Over the last couple of years, we have seen an increase in state regulation of unmanned aircraft systems (UAS). A recent report published by the American Legislative Exchange Council (ALEC) titled “A Guide to State Laws Impacting UAS/UAV Operations” identifies the restriction of operations near critical infrastructure among the leading trends in state regulation of UAS. Notwithstanding the emergence of state regulation in this field, the enactment of the FAA Extension, Safety, and Security Act, 2016 (the “Act”), indicates that Congress intends to vest the authority to protect critical infrastructure from UAS with the FAA. In light of this development, states that have enacted laws or are considering regulating in this field, should consult with the FAA in order to promote a unified national framework that addresses local concerns.
In May 2014, the US Federal Aviation Administration (FAA) began accepting petitions for exemptions to operate unmanned aircraft systems (UAS) commercially in civilian airspace. As of 1 September 2015, 1,407 of 2,650 petitions have been approved.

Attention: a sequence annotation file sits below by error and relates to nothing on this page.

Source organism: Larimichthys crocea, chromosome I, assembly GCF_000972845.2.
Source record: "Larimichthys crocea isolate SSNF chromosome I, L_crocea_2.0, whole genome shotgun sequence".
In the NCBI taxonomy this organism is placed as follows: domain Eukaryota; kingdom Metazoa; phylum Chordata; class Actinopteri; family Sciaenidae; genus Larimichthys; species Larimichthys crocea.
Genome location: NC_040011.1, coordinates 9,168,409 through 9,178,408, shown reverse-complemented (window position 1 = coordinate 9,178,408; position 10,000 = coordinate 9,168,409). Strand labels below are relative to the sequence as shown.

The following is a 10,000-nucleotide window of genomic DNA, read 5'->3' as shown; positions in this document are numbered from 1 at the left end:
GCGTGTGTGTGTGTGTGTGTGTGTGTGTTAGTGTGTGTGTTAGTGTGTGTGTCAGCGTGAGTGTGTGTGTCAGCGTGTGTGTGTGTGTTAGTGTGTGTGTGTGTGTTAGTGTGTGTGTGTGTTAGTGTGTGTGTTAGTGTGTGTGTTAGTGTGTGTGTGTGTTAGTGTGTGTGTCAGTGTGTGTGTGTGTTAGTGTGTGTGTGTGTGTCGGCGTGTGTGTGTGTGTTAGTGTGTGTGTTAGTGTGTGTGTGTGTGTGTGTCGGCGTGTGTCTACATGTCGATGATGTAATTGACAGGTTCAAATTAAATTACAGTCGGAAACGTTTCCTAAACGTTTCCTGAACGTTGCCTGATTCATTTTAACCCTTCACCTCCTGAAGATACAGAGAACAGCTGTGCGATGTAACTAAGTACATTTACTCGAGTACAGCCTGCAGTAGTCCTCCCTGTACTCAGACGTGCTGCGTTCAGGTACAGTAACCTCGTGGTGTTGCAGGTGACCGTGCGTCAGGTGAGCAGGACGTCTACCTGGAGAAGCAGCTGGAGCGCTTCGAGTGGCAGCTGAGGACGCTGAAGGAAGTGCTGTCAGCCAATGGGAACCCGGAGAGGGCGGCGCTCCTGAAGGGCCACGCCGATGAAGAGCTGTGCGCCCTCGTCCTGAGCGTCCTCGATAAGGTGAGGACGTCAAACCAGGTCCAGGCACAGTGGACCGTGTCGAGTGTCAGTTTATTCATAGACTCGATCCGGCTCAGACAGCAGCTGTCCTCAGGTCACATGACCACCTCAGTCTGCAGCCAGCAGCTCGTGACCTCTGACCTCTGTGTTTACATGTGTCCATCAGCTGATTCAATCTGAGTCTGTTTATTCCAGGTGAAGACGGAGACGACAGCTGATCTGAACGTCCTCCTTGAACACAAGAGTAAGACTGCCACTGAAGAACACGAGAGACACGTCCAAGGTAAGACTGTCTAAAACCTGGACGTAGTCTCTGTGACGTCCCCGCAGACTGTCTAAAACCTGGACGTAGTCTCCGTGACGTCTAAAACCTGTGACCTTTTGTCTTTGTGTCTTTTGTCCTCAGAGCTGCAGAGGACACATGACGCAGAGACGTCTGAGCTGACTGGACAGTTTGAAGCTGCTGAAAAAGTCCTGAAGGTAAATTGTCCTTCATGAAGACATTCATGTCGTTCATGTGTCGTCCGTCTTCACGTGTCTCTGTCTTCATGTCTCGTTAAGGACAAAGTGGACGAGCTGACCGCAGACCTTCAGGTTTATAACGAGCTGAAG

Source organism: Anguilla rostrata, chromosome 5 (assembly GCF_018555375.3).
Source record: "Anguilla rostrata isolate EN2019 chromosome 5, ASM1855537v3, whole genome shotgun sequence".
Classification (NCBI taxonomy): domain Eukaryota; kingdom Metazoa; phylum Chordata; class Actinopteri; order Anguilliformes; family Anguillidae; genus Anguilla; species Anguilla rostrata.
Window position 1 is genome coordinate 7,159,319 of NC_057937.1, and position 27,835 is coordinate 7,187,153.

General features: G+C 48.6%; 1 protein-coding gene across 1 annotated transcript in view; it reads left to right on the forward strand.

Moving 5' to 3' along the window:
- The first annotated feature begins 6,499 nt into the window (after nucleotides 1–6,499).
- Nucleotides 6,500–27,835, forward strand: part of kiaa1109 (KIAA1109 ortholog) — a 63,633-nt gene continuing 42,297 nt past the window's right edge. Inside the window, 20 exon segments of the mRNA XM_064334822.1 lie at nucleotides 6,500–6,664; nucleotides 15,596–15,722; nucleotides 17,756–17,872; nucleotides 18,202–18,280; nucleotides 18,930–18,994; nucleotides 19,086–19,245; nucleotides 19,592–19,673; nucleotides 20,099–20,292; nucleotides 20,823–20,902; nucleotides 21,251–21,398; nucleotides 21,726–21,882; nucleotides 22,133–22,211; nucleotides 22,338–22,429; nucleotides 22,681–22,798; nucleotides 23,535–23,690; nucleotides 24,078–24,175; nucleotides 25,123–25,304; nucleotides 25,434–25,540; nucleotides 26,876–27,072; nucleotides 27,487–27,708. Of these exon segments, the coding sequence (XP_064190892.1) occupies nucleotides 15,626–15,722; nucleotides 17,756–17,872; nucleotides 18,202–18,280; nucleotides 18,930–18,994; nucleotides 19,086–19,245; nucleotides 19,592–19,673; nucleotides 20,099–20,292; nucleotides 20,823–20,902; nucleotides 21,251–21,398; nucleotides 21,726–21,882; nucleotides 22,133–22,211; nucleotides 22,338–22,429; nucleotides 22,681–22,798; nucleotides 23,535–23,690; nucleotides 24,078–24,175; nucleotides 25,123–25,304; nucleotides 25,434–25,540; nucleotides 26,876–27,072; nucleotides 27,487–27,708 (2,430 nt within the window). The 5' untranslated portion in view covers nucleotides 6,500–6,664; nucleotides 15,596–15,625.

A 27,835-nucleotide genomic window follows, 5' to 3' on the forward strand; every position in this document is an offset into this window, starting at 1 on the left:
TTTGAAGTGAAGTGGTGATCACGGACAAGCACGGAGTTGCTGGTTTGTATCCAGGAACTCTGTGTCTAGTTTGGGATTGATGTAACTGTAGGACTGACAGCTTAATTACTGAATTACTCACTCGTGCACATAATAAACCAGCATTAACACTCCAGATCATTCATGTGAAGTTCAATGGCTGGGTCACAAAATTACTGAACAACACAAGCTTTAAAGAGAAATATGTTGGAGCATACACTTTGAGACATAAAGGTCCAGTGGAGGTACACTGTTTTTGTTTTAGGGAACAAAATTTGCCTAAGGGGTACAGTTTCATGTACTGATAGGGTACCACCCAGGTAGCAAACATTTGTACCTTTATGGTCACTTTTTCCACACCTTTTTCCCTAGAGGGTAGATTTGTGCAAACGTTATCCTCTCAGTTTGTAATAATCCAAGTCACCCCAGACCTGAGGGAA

Last Tuesday I had the pleasure of attending VLAB: Drones – The Commercial Era Takes Off at Stanford GSB. The event was truly fantastic and the panel was amazing. The moderator was Chris Anderson, former editor at Wired and CEO of 3D robotics. I’m really struck by how much he has become the face of the commercial drone industry.
Robohub is running a week-long series of focused stories about robotics for defense, security and surveillance purposes. In an attempt to add to the conversation, here is a list of some of the companies that produce these types of robotic devices. This list is comprised of publicly-traded stocks in various stock exchanges in America, Canada and Europe. There are many more privately-held companies not included in this posting because of time constraints.
Anderson has held the editor-in-chief position for 11 years during which time, in addition to his work at Wired, he authored three books and founded DIY Drones and co-founded 3D Robotics. He also grew Wired’s circulation and won eight magazine awards. In 2010, Adweek named Wired its magazine of the decade.